Are Global Lithium Prices On The Rise Again? An Outlook for 2020–21
The global lithium market is estimated to grow by around 8% to 10% annually from 2019 to 2024. Lithium is used in a wide variety of applications, such as energy storage, lubricants, grease and air-treatment. Lithium is often converted into its most useful compounds, lithium carbonate and lithium hydroxide. Lithium carbonate is primarily used in the manufacture of glass, ceramics and batteries, and in the pharmaceutical industry as a treatment for mental health ailments such as bipolar disorder.
However, lithium hydroxide is anticipated experience an increase in global demand due to its rising use in lithium-ion batteries that power the electric motors used in Plug-in Hybrid Electric Vehicles (PHEVs), Hybrid Electric Vehicles (HEVs) and Battery Electric Vehicles (BEVs). Currently, batteries constitute between 42% to 45% of the total demand, followed by glass and ceramics with 28% to 30% and greases and lubricants accounting for between 10% to 12% of the total global demand.
The Current Global Lithium Scenario
The world’s major lithium producers are Australia, South America, Chile and China. However, Australia, Chile and Argentina account for nearly 89% of global lithium production. Lithium is predominantly sourced from brines such as salt lakes and salt flats as it’s cheaper to extract as compared to hard rock ores and salt deposits. The supplier market of Lithium is consolidated. Some of the major suppliers are Jiangxi Ganfeng, Albemarle Corporation, SQM, Sichuan Tianqi, FMC Corporation, Avalon Advanced Materials, Critical Elements Corporation, Lithium Americas and Sayona Mining.
China is the biggest consumer of lithium — making up more than 55% of the global demand — and is the largest manufacturer of lithium-converted products. According to CRU, the Li-ion battery sector accounts for about 60% of the lithium demand in China, with EV and portable electronics as the largest demand drivers. Lithium prices plunged during the second half of 2019 due to a slowdown in automotive sales (including electric vehicles), a decline in subsidies and an oversupply of raw material.
Oversupply and Processing Bottlenecks Lead to a Price Drop
In 2019, BEV sales declined due to marketing issues coupled with discount offers for traditional cars over electric vehicles. This sales dip was exacerbated by a halving of subsidies introduced for electric vehicles and a surge in mine supply that led to an oversupply of raw materials. The oversupply situation was the result of price explosions that triggered high investments in global lithium projects over the past few years, which were themselves caused by strong sales of electric vehicles during 2016 to 2018. During that period, six new mining facilities for spodumene — an important feedstock for lithium hydroxide production — commenced production in Australia. However, the subsequent inflow of spodumene concentrate, coupled with delays in downstream conversion capacity coming online in China, resulted in oversupply and pulled lithium prices lower. This has now led to a halt in investments for new lithium projects.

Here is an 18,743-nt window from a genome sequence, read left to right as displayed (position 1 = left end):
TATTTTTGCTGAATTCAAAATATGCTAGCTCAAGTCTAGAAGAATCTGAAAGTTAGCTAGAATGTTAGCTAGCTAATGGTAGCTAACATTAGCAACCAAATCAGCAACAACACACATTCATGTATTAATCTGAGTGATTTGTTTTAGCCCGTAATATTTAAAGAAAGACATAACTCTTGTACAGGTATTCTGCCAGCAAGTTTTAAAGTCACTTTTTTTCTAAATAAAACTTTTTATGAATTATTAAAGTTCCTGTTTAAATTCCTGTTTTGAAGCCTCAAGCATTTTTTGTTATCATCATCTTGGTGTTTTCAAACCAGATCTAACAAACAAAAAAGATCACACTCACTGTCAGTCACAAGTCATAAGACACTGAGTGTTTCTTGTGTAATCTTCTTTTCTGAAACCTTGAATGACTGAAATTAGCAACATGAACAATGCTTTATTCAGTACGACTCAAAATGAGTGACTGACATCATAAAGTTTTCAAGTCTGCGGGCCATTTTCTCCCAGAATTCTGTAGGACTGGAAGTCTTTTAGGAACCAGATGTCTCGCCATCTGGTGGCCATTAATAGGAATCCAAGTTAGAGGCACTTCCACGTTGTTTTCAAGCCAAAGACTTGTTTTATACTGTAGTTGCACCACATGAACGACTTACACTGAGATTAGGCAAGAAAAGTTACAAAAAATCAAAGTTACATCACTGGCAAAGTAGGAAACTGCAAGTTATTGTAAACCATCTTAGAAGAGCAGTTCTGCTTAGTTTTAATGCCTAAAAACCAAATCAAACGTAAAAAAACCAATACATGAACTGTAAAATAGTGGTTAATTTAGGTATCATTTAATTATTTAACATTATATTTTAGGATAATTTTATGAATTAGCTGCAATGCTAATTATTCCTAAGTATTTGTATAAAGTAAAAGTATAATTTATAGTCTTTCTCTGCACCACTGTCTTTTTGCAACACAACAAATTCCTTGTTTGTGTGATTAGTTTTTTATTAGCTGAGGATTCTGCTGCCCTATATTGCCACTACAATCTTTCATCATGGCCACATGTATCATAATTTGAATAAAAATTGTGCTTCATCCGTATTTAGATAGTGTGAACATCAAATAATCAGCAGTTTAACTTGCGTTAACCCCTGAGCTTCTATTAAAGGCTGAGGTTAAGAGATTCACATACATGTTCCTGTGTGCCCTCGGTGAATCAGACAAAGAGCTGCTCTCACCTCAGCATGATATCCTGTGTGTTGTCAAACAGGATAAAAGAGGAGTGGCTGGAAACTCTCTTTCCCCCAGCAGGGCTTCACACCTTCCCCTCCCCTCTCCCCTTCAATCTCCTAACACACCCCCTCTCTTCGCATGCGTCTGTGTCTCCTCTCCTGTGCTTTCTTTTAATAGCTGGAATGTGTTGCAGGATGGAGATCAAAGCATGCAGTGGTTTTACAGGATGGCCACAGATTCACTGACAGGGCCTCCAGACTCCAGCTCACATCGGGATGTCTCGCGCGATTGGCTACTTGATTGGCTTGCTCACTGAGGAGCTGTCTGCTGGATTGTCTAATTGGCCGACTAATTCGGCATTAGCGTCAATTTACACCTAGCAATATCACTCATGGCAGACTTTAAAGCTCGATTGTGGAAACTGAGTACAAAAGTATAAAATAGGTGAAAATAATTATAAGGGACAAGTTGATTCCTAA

The Lithium Outlook for 2020–21
According to the industry participants, the decline in lithium prices is expected to be short-lived as the imbalance between lithium spodumene supply and processing capacity bottlenecks in China are likely to be resolved soon. Further, the demand for lithium is expected to pick-up in the second half of 2020 due to the continued widespread adoption of electric vehicles. However, strong demand does not necessarily translate to high lithium prices, but it is expected to be corrected in 2020 with a potential price increase in 2021.
Buyers are recommended to build a strong relationship with suppliers to procure lithium and work on collaborations to establish a pricing mechanism that would ultimately benefit both the parties as a means to avoid pricing uncertainty in the absence of an internationally-recognized pricing mechanism. Also, buyers could be engaged on long-term contracts with suppliers to secure supply in a market dominated by a small number of large sellers. That way, lithium prices could be fixed during the contract period, which would help buyers and manufacturers to set up contract prices and thus enable the threshold price to be passed on to the buyer.
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